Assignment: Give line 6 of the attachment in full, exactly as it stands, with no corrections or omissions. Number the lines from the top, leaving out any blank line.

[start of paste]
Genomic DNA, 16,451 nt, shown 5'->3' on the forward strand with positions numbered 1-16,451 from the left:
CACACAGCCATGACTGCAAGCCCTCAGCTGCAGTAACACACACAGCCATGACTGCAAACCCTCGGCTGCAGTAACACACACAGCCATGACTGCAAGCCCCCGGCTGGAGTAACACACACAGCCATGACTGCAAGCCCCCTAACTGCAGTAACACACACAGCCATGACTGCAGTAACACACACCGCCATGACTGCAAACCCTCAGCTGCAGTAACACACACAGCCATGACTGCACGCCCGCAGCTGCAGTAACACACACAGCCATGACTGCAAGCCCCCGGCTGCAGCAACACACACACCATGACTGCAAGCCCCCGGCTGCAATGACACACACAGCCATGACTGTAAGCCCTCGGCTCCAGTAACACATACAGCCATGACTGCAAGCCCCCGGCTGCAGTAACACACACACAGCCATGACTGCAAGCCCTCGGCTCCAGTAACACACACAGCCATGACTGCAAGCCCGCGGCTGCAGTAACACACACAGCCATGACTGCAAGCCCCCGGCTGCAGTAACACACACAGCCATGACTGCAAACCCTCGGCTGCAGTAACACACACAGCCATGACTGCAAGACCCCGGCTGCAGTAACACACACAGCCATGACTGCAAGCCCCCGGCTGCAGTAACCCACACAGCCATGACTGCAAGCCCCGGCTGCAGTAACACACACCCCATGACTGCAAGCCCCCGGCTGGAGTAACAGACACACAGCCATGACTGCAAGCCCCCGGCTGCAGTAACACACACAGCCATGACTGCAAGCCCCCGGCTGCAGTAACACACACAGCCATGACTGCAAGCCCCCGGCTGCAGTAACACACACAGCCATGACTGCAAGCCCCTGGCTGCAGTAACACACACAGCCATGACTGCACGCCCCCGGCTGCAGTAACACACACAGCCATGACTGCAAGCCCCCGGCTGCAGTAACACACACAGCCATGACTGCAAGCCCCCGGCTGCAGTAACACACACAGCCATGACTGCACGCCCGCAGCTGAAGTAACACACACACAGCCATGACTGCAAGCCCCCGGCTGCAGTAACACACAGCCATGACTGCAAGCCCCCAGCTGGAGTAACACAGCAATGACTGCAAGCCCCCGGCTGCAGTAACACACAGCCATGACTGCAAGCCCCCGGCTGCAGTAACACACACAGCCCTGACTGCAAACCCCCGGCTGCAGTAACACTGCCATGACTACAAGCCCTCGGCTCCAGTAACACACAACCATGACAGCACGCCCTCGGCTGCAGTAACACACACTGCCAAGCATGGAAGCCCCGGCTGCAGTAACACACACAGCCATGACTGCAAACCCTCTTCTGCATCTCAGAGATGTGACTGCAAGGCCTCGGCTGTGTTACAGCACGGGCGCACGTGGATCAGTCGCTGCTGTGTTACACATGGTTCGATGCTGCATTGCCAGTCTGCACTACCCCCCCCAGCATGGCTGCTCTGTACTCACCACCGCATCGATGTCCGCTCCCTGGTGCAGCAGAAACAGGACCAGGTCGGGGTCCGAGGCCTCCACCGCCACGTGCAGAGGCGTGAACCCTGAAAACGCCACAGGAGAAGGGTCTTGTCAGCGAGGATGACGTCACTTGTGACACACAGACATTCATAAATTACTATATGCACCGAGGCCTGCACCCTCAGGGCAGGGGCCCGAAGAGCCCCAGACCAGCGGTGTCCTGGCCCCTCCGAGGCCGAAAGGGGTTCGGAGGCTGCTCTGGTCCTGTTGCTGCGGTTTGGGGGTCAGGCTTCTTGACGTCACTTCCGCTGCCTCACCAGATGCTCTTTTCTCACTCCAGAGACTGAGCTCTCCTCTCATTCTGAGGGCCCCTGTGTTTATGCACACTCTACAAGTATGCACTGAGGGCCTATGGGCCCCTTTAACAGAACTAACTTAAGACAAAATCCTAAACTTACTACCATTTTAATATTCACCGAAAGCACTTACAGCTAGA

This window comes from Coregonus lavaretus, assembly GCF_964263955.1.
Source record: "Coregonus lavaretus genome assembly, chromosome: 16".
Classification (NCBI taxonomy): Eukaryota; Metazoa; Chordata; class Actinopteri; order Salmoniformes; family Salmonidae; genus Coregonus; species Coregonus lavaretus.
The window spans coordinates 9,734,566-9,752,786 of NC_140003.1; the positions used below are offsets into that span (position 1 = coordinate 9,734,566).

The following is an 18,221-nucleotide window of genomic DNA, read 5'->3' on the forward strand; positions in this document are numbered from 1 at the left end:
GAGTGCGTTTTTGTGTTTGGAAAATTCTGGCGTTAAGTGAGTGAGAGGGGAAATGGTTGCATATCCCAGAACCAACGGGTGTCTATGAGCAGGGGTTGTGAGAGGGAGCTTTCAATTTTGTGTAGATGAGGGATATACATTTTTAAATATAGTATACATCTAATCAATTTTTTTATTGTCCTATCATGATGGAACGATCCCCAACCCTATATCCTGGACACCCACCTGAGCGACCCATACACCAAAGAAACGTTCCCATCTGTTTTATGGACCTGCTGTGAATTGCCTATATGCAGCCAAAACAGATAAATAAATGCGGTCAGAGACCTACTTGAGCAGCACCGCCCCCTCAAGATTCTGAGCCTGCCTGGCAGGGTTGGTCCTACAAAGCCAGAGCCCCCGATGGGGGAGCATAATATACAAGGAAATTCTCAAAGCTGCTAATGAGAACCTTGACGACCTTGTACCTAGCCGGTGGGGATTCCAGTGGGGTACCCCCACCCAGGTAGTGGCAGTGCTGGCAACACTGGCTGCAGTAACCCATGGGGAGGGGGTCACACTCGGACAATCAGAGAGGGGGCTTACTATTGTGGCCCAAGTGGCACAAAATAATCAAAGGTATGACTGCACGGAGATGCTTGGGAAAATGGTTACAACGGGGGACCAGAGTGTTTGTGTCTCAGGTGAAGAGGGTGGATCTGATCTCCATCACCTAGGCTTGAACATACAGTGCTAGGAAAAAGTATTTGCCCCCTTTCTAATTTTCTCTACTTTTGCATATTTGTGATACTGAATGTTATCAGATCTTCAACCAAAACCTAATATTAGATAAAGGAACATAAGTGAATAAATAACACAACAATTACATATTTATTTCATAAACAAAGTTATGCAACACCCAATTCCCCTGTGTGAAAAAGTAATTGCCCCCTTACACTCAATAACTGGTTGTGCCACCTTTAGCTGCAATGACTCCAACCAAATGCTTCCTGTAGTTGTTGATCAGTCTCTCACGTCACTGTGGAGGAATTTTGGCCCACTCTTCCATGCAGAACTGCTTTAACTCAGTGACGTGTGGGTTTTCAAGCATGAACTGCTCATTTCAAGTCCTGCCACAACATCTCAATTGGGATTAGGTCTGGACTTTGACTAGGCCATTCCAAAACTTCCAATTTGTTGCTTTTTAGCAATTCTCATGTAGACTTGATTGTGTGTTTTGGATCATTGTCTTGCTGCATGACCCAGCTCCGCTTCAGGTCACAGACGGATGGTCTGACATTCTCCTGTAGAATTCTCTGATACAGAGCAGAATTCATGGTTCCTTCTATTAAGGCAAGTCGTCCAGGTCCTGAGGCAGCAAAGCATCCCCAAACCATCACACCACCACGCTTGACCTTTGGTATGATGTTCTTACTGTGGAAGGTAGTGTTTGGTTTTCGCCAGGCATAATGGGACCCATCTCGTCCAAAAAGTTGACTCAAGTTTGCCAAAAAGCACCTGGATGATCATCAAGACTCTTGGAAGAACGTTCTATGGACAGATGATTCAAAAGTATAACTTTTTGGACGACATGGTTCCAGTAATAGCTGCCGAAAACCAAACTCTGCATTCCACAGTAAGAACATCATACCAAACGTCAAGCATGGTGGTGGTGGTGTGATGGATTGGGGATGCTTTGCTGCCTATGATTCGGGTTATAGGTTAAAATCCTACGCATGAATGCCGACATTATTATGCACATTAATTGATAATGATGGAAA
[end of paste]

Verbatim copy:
The window spans coordinates 9,734,566-9,752,786 of NC_140003.1; the positions used below are offsets into that span (position 1 = coordinate 9,734,566).